Royal fans lining The Mall were also left thrilled today as they saw the Princess of Wales for the first time in public since she revealed she had been receiving treatment for an undisclosed form of cancer since late February.

Yesterday, she confirmed she will ride in a carriage alongside her three children, Prince George, Princess Charlotte and Prince Louis, for the traditional procession through London.

Later, she is expected to gather with King Charles and Queen Camilla, her husband Prince William and other royals on Buckingham Palace’s balcony for the RAF flypast. 

A Palace spokesperson said: ‘His Majesty is delighted that the princess is able to attend tomorrow’s events, and is much looking forward to all elements of the day’. 

William spent a number of weeks with Kate and their children during the Easter holidays before returning to public work in mid-April.

Charles was admitted to hospital just days after Kate, also for a procedure deemed unrelated to cancer.

In February, Buckingham Palace confirmed that he had been diagnosed with a form of cancer, which is not prostate cancer, that was discovered while the King was being treated at the private London Clinic for an enlarged prostate.

Royal fans try to take cover from the rain ahead of Trooping the Colour in London today

Royal fans try to take cover from the rain ahead of Trooping the Colour in London today

Protesters and royal fans hold umbrellas on the The Mall before Trooping the Colour today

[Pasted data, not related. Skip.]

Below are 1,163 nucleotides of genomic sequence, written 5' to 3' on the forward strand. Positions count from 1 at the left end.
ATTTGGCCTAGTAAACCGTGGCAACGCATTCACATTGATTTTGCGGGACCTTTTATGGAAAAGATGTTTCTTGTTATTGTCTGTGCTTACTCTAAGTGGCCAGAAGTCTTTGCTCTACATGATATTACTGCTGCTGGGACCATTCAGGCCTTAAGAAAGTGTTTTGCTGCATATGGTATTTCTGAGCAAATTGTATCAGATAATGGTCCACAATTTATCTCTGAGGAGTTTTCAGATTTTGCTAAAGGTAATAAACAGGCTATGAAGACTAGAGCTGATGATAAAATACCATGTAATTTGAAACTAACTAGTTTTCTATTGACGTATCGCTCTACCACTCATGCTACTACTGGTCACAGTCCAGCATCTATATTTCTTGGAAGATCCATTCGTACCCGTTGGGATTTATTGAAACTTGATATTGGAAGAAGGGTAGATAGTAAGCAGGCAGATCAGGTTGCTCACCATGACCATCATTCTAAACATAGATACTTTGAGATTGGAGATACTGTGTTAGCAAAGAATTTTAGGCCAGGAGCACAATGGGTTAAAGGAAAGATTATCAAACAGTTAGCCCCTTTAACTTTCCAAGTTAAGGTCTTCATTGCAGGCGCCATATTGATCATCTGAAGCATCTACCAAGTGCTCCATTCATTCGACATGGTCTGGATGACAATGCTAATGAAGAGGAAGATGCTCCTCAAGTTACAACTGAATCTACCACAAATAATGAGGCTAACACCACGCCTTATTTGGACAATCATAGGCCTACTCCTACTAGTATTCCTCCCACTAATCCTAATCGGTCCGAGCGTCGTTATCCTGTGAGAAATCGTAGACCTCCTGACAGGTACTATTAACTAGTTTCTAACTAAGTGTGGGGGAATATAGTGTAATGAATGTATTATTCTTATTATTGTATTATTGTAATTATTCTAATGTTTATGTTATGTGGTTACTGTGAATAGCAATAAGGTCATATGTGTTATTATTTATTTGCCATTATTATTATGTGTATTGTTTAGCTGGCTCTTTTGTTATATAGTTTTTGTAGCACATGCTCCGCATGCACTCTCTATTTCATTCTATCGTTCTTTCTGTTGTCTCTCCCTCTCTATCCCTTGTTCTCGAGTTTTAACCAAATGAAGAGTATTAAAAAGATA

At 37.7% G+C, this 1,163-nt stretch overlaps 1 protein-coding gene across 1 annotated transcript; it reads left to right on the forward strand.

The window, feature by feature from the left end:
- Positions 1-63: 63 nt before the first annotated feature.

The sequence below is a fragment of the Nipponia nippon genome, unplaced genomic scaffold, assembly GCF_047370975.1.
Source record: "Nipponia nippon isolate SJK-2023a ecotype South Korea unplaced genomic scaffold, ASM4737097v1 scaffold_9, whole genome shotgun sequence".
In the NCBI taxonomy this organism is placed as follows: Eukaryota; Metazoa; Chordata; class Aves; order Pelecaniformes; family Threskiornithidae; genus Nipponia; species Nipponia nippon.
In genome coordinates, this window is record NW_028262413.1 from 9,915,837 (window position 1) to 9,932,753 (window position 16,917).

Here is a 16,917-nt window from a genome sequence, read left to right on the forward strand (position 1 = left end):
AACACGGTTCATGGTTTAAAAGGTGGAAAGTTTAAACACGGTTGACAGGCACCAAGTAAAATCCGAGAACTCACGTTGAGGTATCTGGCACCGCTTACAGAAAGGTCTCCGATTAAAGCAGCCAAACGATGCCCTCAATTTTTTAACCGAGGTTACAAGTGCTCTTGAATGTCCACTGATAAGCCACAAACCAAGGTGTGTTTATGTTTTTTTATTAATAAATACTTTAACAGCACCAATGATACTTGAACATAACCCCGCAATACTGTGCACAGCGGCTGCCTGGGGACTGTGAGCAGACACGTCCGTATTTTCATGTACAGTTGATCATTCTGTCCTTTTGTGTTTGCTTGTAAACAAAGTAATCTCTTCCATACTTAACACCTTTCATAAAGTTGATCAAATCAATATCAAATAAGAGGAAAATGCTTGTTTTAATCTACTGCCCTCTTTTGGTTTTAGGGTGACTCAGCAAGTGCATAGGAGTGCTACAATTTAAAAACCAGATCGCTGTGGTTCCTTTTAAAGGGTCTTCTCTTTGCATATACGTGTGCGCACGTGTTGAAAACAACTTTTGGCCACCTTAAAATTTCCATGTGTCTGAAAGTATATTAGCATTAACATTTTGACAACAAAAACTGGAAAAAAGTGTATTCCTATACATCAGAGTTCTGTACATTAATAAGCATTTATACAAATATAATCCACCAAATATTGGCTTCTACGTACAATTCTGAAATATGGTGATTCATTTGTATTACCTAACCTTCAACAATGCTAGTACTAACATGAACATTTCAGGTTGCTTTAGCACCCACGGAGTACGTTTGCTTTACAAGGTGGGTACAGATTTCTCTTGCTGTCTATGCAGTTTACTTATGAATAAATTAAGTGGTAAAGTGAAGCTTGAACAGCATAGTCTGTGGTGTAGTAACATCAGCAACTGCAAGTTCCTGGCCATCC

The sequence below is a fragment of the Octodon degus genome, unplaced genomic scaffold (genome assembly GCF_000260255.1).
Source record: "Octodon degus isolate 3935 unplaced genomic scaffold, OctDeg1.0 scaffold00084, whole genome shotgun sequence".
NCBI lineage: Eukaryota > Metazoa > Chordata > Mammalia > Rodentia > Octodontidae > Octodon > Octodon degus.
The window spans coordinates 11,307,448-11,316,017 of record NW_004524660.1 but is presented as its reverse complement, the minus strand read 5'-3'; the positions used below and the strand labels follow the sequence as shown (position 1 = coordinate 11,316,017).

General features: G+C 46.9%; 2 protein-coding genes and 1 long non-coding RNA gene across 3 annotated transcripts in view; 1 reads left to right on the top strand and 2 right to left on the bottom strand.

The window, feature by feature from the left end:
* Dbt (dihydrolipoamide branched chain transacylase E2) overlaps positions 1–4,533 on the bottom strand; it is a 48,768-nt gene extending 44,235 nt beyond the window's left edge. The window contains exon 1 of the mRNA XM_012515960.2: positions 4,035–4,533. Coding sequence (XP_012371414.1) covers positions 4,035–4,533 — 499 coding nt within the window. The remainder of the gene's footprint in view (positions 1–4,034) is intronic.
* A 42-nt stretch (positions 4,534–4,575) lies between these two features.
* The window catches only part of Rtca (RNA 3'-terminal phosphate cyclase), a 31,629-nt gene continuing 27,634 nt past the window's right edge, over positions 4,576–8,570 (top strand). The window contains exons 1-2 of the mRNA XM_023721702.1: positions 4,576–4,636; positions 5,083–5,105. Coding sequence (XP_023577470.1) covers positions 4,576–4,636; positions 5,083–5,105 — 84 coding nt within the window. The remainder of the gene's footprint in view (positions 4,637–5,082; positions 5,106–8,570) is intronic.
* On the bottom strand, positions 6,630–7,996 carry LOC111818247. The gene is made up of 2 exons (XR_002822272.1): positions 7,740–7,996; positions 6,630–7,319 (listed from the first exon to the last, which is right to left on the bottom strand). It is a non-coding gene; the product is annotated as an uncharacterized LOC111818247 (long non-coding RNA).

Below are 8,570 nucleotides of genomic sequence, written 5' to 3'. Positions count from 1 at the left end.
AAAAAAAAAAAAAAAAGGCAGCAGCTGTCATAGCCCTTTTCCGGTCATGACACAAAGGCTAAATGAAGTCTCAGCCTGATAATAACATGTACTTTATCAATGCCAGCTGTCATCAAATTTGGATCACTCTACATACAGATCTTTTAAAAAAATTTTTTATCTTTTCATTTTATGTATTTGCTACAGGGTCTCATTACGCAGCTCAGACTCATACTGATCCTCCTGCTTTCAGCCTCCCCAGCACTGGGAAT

Protesters and royal fans hold umbrellas on the The Mall before Trooping the Colour today

Royal fans on the The Mall in London this morning ahead of the Trooping the Colour ceremony

Royal fans on the The Mall in London this morning ahead of the Trooping the Colour ceremony 

Royal fans stand on The Mall in London ahead of Trooping the Colour this morning

Royal fans stand on The Mall in London ahead of Trooping the Colour this morning

In wishing the monarch a full recovery, Prime Minister Rishi Sunak said thankfully the cancer had been ‘caught early’. 

Charles initially postponed public-facing duties but resumed at the end of April, speaking of his ‘shock’ at being diagnosed with cancer as he met patients on a visit to University College Hospital Macmillan Cancer Centre in central London.

The Queen provided an update on her husband’s health at the Queen’s Reading Room Literary Festival at Hampton Court Palace in Surrey last Saturday, telling author Lee Child the King is ‘doing fine’ but ‘won’t slow down and won’t do what he’s told’.

The Mail revealed in March that Charles would potentially have to use a carriage to attend the ceremonial event following his cancer diagnosis in February.

It was reported that the monarch, though determined to attend the event despite ongoing treatment for the illness, might have to watch the military spectacular from a podium instead of on horseback as usual, having been driven from Buckingham Palace in a carriage as his late mother used to.

Despite being an accomplished polo player in his younger years, it has been reported that the King does not ride for enjoyment any more.

Dating from the 17th century, Trooping the Colour is one the biggest military ceremonial events of the year, involving more than 1,200 soldiers and musicians plus more than 200 horses.

Usually the monarch rides down from Buckingham Palace to Horse Guards Parade via The Mall to inspect the troops.

The sovereign then rides back to the palace for the traditional balcony appearance with the wider Royal Family and flypast by the RAF. 

Charles first attended the ceremony in 1951, aged just two, when his mother took the place of King George VI, who was too unwell to attend.

From 1987, when her horse Burmese retired, the late Queen chose to travel to the event by carriage.